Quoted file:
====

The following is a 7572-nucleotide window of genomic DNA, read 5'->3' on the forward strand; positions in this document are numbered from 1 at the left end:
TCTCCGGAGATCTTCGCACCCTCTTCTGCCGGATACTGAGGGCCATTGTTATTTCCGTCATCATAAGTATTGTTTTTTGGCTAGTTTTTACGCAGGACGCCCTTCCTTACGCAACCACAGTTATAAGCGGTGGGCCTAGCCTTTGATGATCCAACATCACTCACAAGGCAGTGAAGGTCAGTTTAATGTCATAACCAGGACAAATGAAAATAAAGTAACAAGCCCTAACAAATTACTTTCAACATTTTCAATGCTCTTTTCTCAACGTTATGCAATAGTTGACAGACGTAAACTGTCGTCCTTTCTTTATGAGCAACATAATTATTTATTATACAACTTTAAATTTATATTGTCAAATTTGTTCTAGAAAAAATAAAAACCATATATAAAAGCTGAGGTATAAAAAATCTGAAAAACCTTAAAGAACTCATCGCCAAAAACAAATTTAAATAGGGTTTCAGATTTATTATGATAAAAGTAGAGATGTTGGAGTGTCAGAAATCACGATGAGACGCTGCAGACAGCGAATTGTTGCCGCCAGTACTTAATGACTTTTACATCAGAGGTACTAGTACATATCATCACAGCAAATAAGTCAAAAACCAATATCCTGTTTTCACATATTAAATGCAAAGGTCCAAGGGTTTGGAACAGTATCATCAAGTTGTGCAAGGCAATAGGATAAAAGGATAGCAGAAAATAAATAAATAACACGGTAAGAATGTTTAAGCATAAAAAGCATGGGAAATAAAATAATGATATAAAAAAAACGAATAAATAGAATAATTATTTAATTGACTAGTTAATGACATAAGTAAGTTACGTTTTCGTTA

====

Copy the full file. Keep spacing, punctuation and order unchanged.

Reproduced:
The following is a 7572-nucleotide window of genomic DNA, read 5'->3' on the forward strand; positions in this document are numbered from 1 at the left end:
TCTCCGGAGATCTTCGCACCCTCTTCTGCCGGATACTGAGGGCCATTGTTATTTCCGTCATCATAAGTATTGTTTTTTGGCTAGTTTTTACGCAGGACGCCCTTCCTTACGCAACCACAGTTATAAGCGGTGGGCCTAGCCTTTGATGATCCAACATCACTCACAAGGCAGTGAAGGTCAGTTTAATGTCATAACCAGGACAAATGAAAATAAAGTAACAAGCCCTAACAAATTACTTTCAACATTTTCAATGCTCTTTTCTCAACGTTATGCAATAGTTGACAGACGTAAACTGTCGTCCTTTCTTTATGAGCAACATAATTATTTATTATACAACTTTAAATTTATATTGTCAAATTTGTTCTAGAAAAAATAAAAACCATATATAAAAGCTGAGGTATAAAAAATCTGAAAAACCTTAAAGAACTCATCGCCAAAAACAAATTTAAATAGGGTTTCAGATTTATTATGATAAAAGTAGAGATGTTGGAGTGTCAGAAATCACGATGAGACGCTGCAGACAGCGAATTGTTGCCGCCAGTACTTAATGACTTTTACATCAGAGGTACTAGTACATATCATCACAGCAAATAAGTCAAAAACCAATATCCTGTTTTCACATATTAAATGCAAAGGTCCAAGGGTTTGGAACAGTATCATCAAGTTGTGCAAGGCAATAGGATAAAAGGATAGCAGAAAATAAATAAATAACACGGTAAGAATGTTTAAGCATAAAAAGCATGGGAAATAAAATAATGATATAAAAAAAACGAATAAATAGAATAATTATTTAATTGACTAGTTAATGACATAAGTAAGTTACGTTTTCGTTA